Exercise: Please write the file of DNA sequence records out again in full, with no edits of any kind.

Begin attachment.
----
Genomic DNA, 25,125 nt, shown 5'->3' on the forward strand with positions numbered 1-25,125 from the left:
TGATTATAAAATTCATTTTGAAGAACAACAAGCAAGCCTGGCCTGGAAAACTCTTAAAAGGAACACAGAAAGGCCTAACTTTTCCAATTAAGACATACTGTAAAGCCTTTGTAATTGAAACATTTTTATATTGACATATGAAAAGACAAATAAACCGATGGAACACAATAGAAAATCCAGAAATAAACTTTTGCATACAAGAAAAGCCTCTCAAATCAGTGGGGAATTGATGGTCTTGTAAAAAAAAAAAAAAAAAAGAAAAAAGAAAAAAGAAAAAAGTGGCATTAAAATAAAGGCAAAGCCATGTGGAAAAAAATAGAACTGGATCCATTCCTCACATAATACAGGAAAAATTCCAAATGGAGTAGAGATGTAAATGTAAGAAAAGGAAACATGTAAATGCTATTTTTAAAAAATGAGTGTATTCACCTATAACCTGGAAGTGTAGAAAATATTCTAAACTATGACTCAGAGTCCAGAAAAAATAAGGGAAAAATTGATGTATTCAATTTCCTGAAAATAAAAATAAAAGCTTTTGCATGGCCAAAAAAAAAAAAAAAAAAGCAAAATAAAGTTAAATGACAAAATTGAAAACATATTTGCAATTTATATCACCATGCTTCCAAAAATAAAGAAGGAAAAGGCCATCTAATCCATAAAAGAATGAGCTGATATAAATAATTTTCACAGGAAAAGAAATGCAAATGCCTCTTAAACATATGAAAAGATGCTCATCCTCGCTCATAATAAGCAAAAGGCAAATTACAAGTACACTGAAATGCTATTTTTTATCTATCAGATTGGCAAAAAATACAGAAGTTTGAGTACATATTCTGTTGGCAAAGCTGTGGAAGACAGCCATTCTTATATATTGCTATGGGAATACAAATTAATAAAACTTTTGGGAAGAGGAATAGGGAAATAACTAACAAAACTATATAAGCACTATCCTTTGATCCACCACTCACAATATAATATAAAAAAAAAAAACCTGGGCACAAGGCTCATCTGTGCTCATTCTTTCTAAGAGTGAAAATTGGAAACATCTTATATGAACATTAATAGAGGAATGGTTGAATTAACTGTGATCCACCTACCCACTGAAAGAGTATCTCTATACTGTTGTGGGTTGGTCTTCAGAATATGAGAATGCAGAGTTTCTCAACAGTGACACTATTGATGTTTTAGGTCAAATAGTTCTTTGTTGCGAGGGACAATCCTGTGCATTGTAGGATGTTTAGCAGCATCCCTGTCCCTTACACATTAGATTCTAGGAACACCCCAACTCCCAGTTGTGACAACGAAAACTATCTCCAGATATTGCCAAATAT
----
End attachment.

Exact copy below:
Genomic DNA, 25,125 nt, shown 5'->3' on the forward strand with positions numbered 1-25,125 from the left:
TGATTATAAAATTCATTTTGAAGAACAACAAGCAAGCCTGGCCTGGAAAACTCTTAAAAGGAACACAGAAAGGCCTAACTTTTCCAATTAAGACATACTGTAAAGCCTTTGTAATTGAAACATTTTTATATTGACATATGAAAAGACAAATAAACCGATGGAACACAATAGAAAATCCAGAAATAAACTTTTGCATACAAGAAAAGCCTCTCAAATCAGTGGGGAATTGATGGTCTTGTAAAAAAAAAAAAAAAAAAGAAAAAAGAAAAAAGAAAAAAGTGGCATTAAAATAAAGGCAAAGCCATGTGGAAAAAAATAGAACTGGATCCATTCCTCACATAATACAGGAAAAATTCCAAATGGAGTAGAGATGTAAATGTAAGAAAAGGAAACATGTAAATGCTATTTTTAAAAAATGAGTGTATTCACCTATAACCTGGAAGTGTAGAAAATATTCTAAACTATGACTCAGAGTCCAGAAAAAATAAGGGAAAAATTGATGTATTCAATTTCCTGAAAATAAAAATAAAAGCTTTTGCATGGCCAAAAAAAAAAAAAAAAAAGCAAAATAAAGTTAAATGACAAAATTGAAAACATATTTGCAATTTATATCACCATGCTTCCAAAAATAAAGAAGGAAAAGGCCATCTAATCCATAAAAGAATGAGCTGATATAAATAATTTTCACAGGAAAAGAAATGCAAATGCCTCTTAAACATATGAAAAGATGCTCATCCTCGCTCATAATAAGCAAAAGGCAAATTACAAGTACACTGAAATGCTATTTTTTATCTATCAGATTGGCAAAAAATACAGAAGTTTGAGTACATATTCTGTTGGCAAAGCTGTGGAAGACAGCCATTCTTATATATTGCTATGGGAATACAAATTAATAAAACTTTTGGGAAGAGGAATAGGGAAATAACTAACAAAACTATATAAGCACTATCCTTTGATCCACCACTCACAATATAATATAAAAAAAAAAAACCTGGGCACAAGGCTCATCTGTGCTCATTCTTTCTAAGAGTGAAAATTGGAAACATCTTATATGAACATTAATAGAGGAATGGTTGAATTAACTGTGATCCACCTACCCACTGAAAGAGTATCTCTATACTGTTGTGGGTTGGTCTTCAGAATATGAGAATGCAGAGTTTCTCAACAGTGACACTATTGATGTTTTAGGTCAAATAGTTCTTTGTTGCGAGGGACAATCCTGTGCATTGTAGGATGTTTAGCAGCATCCCTGTCCCTTACACATTAGATTCTAGGAACACCCCAACTCCCAGTTGTGACAACGAAAACTATCTCCAGATATTGCCAAATAT